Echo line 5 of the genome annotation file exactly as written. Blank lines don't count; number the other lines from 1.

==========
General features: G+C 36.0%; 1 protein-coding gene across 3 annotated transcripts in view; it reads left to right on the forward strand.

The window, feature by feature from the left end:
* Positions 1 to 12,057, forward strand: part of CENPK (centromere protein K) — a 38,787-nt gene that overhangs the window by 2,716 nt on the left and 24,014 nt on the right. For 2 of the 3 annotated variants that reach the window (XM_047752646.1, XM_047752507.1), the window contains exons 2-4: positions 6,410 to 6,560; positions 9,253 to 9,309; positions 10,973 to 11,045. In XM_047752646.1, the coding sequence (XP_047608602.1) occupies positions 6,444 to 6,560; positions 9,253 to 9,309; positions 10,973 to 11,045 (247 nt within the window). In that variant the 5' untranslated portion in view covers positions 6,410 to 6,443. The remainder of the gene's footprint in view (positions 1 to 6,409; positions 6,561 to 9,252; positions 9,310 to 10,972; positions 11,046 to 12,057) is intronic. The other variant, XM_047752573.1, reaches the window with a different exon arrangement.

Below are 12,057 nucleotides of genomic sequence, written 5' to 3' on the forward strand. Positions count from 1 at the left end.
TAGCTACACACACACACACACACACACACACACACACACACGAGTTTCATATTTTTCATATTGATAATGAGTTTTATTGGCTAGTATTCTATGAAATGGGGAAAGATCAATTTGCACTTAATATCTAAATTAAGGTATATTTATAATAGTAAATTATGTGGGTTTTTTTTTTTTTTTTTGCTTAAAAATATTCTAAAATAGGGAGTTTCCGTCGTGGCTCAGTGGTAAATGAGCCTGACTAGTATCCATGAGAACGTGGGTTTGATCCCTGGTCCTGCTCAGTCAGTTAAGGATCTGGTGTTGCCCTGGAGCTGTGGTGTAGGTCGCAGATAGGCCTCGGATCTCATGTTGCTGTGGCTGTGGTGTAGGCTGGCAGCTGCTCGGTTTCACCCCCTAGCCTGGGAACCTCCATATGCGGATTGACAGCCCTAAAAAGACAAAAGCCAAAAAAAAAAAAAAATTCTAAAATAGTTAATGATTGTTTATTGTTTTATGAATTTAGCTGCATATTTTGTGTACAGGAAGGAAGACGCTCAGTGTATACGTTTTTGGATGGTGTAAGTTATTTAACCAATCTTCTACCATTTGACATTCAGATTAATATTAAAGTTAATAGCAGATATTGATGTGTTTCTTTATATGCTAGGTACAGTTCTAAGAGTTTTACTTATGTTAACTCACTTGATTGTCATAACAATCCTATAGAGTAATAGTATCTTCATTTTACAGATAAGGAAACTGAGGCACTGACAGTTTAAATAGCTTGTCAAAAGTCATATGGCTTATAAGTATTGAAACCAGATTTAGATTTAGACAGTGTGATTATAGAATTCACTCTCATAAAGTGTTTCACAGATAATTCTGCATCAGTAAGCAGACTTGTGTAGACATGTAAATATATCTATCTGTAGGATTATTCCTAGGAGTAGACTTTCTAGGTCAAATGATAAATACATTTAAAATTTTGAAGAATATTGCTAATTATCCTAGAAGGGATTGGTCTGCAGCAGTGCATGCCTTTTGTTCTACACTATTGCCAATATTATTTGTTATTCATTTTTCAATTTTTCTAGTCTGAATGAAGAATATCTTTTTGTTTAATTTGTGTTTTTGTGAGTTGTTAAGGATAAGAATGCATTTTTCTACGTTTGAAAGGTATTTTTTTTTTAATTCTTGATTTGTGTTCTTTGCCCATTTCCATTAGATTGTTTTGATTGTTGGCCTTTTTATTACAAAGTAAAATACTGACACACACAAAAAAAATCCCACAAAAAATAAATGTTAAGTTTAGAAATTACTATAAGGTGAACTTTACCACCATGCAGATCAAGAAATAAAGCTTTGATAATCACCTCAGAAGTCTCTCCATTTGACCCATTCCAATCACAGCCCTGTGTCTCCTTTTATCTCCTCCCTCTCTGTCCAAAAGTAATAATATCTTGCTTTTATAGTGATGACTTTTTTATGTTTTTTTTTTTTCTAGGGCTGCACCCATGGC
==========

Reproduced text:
TAGCTACACACACACACACACACACACACACACACACACACGAGTTTCATATTTTTCATATTGATAATGAGTTTTATTGGCTAGTATTCTATGAAATGGGGAAAGATCAATTTGCACTTAATATCTAAATTAAGGTATATTTATAATAGTAAATTATGTGGGTTTTTTTTTTTTTTTTTGCTTAAAAATATTCTAAAATAGGGAGTTTCCGTCGTGGCTCAGTGGTAAATGAGCCTGACTAGTATCCATGAGAACGTGGGTTTGATCCCTGGTCCTGCTCAGTCAGTTAAGGATCTGGTGTTGCCCTGGAGCTGTGGTGTAGGTCGCAGATAGGCCTCGGATCTCATGTTGCTGTGGCTGTGGTGTAGGCTGGCAGCTGCTCGGTTTCACCCCCTAGCCTGGGAACCTCCATATGCGGATTGACAGCCCTAAAAAGACAAAAGCCAAAAAAAAAAAAAAATTCTAAAATAGTTAATGATTGTTTATTGTTTTATGAATTTAGCTGCATATTTTGTGTACAGGAAGGAAGACGCTCAGTGTATACGTTTTTGGATGGTGTAAGTTATTTAACCAATCTTCTACCATTTGACATTCAGATTAATATTAAAGTTAATAGCAGATATTGATGTGTTTCTTTATATGCTAGGTACAGTTCTAAGAGTTTTACTTATGTTAACTCACTTGATTGTCATAACAATCCTATAGAGTAATAGTATCTTCATTTTACAGATAAGGAAACTGAGGCACTGACAGTTTAAATAGCTTGTCAAAAGTCATATGGCTTATAAGTATTGAAACCAGATTTAGATTTAGACAGTGTGATTATAGAATTCACTCTCATAAAGTGTTTCACAGATAATTCTGCATCAGTAAGCAGACTTGTGTAGACATGTAAATATATCTATCTGTAGGATTATTCCTAGGAGTAGACTTTCTAGGTCAAATGATAAATACATTTAAAATTTTGAAGAATATTGCTAATTATCCTAGAAGGGATTGGTCTGCAGCAGTGCATGCCTTTTGTTCTACACTATTGCCAATATTATTTGTTATTCATTTTTCAATTTTTCTAGTCTGAATGAAGAATATCTTTTTGTTTAATTTGTGTTTTTGTGAGTTGTTAAGGATAAGAATGCATTTTTCTACGTTTGAAAGGTATTTTTTTTTTAATTCTTGATTTGTGTTCTTTGCCCATTTCCATTAGATTGTTTTGATTGTTGGCCTTTTTATTACAAAGTAAAATACTGACACACACAAAAAAAATCCCACAAAAAATAAATGTTAAGTTTAGAAATTACTATAAGGTGAACTTTACCACCATGCAGATCAAGAAATAAAGCTTTGATAATCACCTCAGAAGTCTCTCCATTTGACCCATTCCAATCACAGCCCTGTGTCTCCTTTTATCTCCTCCCTCTCTGTCCAAAAGTAATAATATCTTGCTTTTATAGTGATGACTTTTTTATGTTTTTTTTTTTTCTAGGGCTGCACCCATGGC